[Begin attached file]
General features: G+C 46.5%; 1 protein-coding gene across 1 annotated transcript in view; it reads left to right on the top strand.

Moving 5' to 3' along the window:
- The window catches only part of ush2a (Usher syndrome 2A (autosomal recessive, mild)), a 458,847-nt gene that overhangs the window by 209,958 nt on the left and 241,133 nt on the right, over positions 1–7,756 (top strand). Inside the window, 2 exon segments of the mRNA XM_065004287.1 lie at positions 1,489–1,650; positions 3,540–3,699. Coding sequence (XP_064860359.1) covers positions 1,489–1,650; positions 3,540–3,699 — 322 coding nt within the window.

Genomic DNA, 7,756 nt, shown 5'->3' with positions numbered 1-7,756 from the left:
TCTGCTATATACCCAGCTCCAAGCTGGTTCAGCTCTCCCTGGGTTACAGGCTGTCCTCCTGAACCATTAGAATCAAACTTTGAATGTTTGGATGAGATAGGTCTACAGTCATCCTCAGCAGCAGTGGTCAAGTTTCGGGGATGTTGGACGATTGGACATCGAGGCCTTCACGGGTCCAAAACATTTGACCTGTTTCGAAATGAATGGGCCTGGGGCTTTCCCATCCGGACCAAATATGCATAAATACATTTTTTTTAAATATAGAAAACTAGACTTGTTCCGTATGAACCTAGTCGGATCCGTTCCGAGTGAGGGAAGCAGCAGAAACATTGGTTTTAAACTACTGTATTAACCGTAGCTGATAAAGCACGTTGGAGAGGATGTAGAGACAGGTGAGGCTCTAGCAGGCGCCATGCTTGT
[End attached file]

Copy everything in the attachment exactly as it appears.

General features: G+C 46.5%; 1 protein-coding gene across 1 annotated transcript in view; it reads left to right on the top strand.

Moving 5' to 3' along the window:
- The window catches only part of ush2a (Usher syndrome 2A (autosomal recessive, mild)), a 458,847-nt gene that overhangs the window by 209,958 nt on the left and 241,133 nt on the right, over positions 1–7,756 (top strand). Inside the window, 2 exon segments of the mRNA XM_065004287.1 lie at positions 1,489–1,650; positions 3,540–3,699. Coding sequence (XP_064860359.1) covers positions 1,489–1,650; positions 3,540–3,699 — 322 coding nt within the window.

Genomic DNA, 7,756 nt, shown 5'->3' with positions numbered 1-7,756 from the left:
TCTGCTATATACCCAGCTCCAAGCTGGTTCAGCTCTCCCTGGGTTACAGGCTGTCCTCCTGAACCATTAGAATCAAACTTTGAATGTTTGGATGAGATAGGTCTACAGTCATCCTCAGCAGCAGTGGTCAAGTTTCGGGGATGTTGGACGATTGGACATCGAGGCCTTCACGGGTCCAAAACATTTGACCTGTTTCGAAATGAATGGGCCTGGGGCTTTCCCATCCGGACCAAATATGCATAAATACATTTTTTTTAAATATAGAAAACTAGACTTGTTCCGTATGAACCTAGTCGGATCCGTTCCGAGTGAGGGAAGCAGCAGAAACATTGGTTTTAAACTACTGTATTAACCGTAGCTGATAAAGCACGTTGGAGAGGATGTAGAGACAGGTGAGGCTCTAGCAGGCGCCATGCTTGT